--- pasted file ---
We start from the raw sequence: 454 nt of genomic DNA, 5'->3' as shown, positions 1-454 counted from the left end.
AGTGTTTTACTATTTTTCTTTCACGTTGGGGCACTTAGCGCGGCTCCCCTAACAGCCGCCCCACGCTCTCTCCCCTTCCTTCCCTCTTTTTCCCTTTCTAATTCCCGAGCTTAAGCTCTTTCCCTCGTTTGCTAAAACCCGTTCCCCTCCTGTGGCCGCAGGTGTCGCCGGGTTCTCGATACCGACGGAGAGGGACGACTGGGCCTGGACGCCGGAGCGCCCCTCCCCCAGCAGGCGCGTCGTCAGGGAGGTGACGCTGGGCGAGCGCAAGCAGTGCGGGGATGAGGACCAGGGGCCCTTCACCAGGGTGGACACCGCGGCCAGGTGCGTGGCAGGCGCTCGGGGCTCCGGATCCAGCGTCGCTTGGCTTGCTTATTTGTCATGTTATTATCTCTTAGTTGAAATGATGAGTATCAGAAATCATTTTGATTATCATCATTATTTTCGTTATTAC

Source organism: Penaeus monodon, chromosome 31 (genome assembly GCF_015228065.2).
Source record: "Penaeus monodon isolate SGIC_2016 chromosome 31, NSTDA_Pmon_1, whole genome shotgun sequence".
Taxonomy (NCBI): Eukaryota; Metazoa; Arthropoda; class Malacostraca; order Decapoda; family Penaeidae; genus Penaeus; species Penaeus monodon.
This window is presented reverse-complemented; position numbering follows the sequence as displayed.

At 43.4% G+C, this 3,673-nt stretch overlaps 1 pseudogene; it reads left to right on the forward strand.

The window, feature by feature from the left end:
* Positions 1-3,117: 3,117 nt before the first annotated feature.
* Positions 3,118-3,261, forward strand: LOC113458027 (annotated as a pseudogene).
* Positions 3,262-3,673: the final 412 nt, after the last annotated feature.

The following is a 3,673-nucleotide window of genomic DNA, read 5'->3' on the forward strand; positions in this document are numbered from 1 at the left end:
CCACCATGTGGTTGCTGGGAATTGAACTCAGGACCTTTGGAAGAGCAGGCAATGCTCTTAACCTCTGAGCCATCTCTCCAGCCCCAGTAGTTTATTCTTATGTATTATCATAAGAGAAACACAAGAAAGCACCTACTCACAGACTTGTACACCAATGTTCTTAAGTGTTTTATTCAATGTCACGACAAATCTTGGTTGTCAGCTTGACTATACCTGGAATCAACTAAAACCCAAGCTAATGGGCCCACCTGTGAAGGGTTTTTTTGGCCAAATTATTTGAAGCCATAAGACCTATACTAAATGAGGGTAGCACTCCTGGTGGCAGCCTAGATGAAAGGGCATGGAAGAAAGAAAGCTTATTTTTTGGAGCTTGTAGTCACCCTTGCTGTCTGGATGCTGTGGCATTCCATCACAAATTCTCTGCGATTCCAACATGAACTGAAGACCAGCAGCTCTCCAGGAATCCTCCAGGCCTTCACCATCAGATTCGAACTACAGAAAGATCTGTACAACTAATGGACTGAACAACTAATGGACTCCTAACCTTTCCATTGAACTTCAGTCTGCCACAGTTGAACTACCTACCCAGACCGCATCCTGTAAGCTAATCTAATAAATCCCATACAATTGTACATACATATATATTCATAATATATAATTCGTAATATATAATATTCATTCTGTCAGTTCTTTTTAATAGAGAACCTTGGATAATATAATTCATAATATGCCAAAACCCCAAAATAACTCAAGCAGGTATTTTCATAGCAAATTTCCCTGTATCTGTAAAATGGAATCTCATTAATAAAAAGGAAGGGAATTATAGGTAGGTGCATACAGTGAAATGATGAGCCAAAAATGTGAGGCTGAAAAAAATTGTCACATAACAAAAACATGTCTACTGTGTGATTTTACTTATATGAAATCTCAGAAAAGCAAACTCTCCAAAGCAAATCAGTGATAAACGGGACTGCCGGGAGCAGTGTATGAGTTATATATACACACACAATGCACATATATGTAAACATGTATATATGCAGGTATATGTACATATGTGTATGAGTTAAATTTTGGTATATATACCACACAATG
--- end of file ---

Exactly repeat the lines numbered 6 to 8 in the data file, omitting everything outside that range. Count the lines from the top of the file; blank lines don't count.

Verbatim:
This window is presented reverse-complemented; position numbering follows the sequence as displayed.

At 43.4% G+C, this 3,673-nt stretch overlaps 1 pseudogene; it reads left to right on the forward strand.

The window, feature by feature from the left end: